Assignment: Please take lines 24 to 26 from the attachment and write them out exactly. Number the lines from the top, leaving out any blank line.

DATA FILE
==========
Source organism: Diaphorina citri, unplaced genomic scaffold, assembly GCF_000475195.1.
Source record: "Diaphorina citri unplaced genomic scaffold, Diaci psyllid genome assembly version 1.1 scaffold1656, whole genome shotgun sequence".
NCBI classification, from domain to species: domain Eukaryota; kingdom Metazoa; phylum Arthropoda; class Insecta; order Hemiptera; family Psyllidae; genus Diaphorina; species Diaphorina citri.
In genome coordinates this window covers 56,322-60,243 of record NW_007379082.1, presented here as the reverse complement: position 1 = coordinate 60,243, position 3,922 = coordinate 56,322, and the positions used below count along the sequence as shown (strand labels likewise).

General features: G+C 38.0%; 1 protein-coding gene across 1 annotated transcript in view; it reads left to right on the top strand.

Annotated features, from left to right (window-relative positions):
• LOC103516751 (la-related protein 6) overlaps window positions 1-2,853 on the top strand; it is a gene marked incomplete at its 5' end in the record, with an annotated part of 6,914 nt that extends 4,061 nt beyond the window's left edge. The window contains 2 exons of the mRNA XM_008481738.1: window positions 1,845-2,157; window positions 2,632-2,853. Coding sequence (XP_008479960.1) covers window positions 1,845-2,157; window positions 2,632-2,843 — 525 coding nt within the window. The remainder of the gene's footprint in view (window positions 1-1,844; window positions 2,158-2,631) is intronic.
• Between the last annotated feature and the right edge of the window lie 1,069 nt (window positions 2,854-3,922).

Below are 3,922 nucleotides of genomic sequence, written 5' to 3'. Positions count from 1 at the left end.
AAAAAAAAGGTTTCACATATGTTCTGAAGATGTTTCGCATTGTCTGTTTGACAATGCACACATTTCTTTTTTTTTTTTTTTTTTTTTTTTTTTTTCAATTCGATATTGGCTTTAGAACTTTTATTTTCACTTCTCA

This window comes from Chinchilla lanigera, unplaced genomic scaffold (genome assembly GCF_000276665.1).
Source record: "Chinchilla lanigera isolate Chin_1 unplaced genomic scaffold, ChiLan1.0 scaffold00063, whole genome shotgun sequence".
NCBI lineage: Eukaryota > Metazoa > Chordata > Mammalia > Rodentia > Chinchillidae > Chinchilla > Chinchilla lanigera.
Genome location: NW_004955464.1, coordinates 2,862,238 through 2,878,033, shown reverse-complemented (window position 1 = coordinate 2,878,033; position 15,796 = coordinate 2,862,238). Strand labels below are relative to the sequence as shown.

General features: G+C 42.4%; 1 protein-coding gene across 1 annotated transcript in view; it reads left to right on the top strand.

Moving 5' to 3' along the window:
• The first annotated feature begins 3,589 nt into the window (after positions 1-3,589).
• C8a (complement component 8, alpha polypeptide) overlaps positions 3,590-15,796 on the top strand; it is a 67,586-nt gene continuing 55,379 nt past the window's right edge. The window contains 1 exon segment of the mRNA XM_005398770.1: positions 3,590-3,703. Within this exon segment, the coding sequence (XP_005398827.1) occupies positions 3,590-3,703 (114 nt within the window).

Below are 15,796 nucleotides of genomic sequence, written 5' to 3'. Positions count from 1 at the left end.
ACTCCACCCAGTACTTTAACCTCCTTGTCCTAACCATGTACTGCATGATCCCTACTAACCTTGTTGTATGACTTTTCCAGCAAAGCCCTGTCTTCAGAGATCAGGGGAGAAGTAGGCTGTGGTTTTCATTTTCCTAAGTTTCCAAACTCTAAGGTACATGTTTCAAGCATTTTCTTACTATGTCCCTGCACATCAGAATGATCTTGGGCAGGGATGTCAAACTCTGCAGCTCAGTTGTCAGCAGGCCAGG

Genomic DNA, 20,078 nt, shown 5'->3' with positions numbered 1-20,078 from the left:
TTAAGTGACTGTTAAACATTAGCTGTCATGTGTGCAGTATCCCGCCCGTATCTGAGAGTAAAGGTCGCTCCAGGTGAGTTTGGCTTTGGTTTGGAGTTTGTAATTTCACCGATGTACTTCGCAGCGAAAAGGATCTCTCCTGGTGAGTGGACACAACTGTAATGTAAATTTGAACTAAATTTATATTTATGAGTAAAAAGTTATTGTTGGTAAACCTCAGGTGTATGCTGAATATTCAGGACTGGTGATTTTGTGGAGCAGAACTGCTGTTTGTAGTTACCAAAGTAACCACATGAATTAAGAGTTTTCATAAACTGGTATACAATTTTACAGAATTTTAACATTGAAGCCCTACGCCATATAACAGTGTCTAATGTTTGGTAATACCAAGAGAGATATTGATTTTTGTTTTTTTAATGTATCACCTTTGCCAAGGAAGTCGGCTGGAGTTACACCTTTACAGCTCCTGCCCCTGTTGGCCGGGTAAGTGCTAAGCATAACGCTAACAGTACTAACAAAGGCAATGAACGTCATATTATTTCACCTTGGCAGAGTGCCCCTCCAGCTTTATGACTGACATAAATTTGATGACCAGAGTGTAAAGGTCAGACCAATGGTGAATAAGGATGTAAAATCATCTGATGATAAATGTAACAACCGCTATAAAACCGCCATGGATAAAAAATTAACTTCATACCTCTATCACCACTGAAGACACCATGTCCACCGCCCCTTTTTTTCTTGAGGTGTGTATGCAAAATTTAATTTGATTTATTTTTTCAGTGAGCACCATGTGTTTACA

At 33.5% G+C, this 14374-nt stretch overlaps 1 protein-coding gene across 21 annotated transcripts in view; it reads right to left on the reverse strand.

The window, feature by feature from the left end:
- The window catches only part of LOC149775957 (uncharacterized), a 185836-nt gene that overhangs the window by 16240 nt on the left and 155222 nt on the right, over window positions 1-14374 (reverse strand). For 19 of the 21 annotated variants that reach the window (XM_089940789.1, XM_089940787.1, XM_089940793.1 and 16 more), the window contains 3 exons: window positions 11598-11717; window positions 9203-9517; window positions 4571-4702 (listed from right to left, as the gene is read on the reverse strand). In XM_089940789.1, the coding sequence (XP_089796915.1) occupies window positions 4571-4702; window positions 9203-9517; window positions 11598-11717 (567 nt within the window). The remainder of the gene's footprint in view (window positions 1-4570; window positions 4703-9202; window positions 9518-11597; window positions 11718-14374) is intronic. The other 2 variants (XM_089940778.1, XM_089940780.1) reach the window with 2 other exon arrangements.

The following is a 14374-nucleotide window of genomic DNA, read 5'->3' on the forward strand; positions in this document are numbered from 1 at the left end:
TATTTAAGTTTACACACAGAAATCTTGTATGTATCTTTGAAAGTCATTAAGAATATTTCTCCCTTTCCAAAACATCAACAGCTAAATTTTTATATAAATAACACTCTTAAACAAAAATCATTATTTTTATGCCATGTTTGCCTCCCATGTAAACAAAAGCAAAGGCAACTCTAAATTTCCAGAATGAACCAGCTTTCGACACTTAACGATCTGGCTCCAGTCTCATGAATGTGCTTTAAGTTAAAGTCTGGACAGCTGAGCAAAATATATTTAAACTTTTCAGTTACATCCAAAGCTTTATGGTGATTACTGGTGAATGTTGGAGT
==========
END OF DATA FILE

The window, feature by feature from the left end:
- The window catches only part of LOC149775957 (uncharacterized), a 185836-nt gene that overhangs the window by 16240 nt on the left and 155222 nt on the right, over window positions 1-14374 (reverse strand). For 19 of the 21 annotated variants that reach the window (XM_089940789.1, XM_089940787.1, XM_089940793.1 and 16 more), the window contains 3 exons: window positions 11598-11717; window positions 9203-9517; window positions 4571-4702 (listed from right to left, as the gene is read on the reverse strand). In XM_089940789.1, the coding sequence (XP_089796915.1) occupies window positions 4571-4702; window positions 9203-9517; window positions 11598-11717 (567 nt within the window). The remainder of the gene's footprint in view (window positions 1-4570; window positions 4703-9202; window positions 9518-11597; window positions 11718-14374) is intronic. The other 2 variants (XM_089940778.1, XM_089940780.1) reach the window with 2 other exon arrangements.

The following is a 14374-nucleotide window of genomic DNA, read 5'->3' on the forward strand; positions in this document are numbered from 1 at the left end: